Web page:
Through the right use of open technologies, operators are recovering efficiency and regaining control of their cloud and networking infrastructure, something we are actively seeing in the field!


Throughout the last decade, many open technologies have emerged to contribute to specific areas of the Telco business. These technologies, sometimes hidden behind SDN, NFV, and network disaggregation concepts, not only include open-source software projects for cloud infrastructure, networking operating systems, controllers, orchestrators, and automation tools, but also open hardware specifications that implement networking and compute systems at scale.

Today, the matureness of many of these technologies has reached a level that is turning them into de facto standards that effectively cover all the Telco Cloud and networking needs in an end-to-end fashion. Strong examples are the Linux, OpenStack, and Kubernetes combination in the software world (what the OpenInfra foundation is positioning as LOKI: The OpenInfra Standard), as well as merchant silicon switches (white boxes) and the Open Compute Project‘s servers in the hardware world.

But, as more open projects arise and mature, popular questions from operators keep being the same:

  • How can a Telco effectively leverage all these technologies?
  • Who will support them?
  • Which one is the right combination of tools?
  • How should they be used and integrated correctly?

Over the last few years, at Whitestack, we have realized that the most efficient approach for an operator is to adopt these technologies through partners that are able to build commercial, supported distributions of the related projects, implement them efficiently, and provide external support for them, but most importantly, in a way that the operator does not lose ownership and control of their infrastructure. In this way, the operator is not only increasing its know-how but can eventually be familiar with the technologies enough to change, over time and if needed, the solution’s provider, without replacing the underlying technology. This implies some responsibilities from the operator’s side, which include:

  1. Studying and taking ownership of the technical requirements in a way that aligns with the latest open technologies (without asking for more, or less, than what the industry can provide)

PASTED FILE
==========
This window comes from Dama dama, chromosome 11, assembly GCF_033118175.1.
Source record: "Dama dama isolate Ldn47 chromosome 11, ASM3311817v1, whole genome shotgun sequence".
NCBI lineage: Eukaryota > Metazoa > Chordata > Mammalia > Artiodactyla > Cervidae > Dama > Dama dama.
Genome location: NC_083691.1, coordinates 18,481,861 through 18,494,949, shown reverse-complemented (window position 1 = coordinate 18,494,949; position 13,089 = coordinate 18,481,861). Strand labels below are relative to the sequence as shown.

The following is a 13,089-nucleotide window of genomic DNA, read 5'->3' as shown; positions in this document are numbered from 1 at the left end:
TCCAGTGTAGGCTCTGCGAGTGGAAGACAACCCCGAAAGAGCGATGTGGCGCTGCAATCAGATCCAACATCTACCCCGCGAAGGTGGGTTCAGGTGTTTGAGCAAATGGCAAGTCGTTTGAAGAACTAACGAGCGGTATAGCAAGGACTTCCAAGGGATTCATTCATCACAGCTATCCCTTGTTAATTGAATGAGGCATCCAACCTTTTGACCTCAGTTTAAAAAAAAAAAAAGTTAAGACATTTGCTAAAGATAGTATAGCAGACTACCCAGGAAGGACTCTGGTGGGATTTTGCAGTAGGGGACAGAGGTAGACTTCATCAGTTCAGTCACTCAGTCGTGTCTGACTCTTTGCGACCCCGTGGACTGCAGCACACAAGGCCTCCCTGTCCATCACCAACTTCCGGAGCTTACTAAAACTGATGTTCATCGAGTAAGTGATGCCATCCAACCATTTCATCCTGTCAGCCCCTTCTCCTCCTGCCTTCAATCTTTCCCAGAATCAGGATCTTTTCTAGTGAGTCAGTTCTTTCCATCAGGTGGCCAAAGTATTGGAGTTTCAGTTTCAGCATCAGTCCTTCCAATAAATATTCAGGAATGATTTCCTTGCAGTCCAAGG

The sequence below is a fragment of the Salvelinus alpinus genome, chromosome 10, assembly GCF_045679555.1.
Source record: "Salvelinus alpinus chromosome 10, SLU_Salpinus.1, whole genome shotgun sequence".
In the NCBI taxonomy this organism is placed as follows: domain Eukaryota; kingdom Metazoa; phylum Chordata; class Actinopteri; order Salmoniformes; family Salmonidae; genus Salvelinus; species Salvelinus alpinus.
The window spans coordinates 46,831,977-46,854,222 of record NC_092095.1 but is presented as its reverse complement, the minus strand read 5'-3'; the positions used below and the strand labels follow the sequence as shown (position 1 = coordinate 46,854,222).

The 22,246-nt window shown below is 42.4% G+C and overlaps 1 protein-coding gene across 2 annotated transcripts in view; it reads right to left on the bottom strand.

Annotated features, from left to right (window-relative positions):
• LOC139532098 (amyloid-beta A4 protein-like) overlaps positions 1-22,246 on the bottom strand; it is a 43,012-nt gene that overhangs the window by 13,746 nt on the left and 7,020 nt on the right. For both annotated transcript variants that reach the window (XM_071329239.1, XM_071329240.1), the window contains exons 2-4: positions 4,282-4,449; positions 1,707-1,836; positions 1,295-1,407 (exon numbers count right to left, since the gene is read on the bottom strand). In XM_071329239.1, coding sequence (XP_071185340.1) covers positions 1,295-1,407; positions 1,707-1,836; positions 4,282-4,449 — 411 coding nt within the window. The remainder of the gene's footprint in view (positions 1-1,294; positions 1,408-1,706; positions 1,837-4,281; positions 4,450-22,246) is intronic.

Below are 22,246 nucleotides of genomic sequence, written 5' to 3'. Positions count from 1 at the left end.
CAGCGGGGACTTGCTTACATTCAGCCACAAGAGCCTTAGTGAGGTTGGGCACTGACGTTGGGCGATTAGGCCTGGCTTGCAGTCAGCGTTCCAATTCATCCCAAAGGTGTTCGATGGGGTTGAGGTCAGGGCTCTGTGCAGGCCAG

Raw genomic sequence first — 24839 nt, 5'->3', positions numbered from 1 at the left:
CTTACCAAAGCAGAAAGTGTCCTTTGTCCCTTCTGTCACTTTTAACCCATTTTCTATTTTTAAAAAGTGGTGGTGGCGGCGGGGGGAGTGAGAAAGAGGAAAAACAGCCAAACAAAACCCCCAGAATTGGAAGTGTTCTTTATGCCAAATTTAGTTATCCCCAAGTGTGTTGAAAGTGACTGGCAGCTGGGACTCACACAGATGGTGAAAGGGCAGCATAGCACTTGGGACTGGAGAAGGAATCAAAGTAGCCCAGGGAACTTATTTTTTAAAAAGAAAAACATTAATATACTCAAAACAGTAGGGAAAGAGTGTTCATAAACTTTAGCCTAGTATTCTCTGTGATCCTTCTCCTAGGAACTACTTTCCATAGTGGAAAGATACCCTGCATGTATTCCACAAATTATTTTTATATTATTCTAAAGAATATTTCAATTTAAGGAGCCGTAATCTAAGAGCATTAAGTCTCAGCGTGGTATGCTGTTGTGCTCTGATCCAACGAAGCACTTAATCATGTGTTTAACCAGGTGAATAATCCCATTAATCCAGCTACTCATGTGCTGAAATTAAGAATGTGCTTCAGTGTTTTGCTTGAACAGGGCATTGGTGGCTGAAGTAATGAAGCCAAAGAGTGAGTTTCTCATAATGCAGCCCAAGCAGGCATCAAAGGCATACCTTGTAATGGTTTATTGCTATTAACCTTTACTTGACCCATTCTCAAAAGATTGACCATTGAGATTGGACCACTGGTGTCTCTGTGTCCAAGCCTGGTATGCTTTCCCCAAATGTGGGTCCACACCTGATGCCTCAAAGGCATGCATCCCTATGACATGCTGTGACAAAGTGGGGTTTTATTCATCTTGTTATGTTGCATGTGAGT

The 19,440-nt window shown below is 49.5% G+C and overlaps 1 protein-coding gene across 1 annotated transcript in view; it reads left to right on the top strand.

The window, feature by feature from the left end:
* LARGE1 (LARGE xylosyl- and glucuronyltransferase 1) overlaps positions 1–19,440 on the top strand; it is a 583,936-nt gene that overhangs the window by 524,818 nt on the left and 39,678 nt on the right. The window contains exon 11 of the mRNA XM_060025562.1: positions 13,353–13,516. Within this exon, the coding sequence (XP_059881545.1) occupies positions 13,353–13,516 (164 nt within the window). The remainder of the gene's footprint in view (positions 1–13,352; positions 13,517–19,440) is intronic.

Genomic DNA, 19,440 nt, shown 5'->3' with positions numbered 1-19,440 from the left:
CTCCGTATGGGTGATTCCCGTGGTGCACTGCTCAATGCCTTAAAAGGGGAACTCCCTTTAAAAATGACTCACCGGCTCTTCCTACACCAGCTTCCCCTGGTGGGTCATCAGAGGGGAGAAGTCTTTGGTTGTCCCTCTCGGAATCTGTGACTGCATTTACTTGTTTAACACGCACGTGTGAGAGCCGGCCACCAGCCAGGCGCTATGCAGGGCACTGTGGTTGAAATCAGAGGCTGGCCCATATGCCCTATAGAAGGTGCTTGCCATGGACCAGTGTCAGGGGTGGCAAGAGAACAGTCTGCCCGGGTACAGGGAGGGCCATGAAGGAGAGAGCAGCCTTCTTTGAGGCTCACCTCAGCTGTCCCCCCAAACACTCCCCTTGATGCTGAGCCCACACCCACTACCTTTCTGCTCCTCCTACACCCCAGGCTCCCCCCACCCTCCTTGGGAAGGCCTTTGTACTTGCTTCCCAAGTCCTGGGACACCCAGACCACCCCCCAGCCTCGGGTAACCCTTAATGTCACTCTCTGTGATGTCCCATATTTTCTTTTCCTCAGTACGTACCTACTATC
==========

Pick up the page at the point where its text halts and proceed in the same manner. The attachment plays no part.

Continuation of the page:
2. Choosing providers that keep a transparent alignment with the open projects and that have a healthy relationship with the communities.
  3. Taking responsibility for the architecture design, with the providers’ expertise as an extra input when needed.

That answers the first two questions, but which one is the current “right” combination of tools that can support the end-to-end Telco business? The answer can change over time, but for reference, in the following picture you will see a layered diagram of the main mature technologies that Whitestack uses for its products at this point:

Finally, how should they be integrated correctly? Assuming that an operator wants to mix different providers for different parts of its network, the key consideration is to select providers that keep a transparent implementation of the open technology. That single decision will ensure that the APIs used for interoperability offer the maximum compatibility that the industry can offer at any given point in time so that mixing providers does not become a nightmare.

Overall, through the right use of open technologies, as described above, operators are not only recovering important levels of efficiency, but also, by moving away from more “vendor management” towards more “engineering”, they are regaining control of their cloud and networking infrastructure, and that is a BIG change that impacts people’s motivation and know-how, and as a consequence, the overall business survivability.

Gianpietro Lavado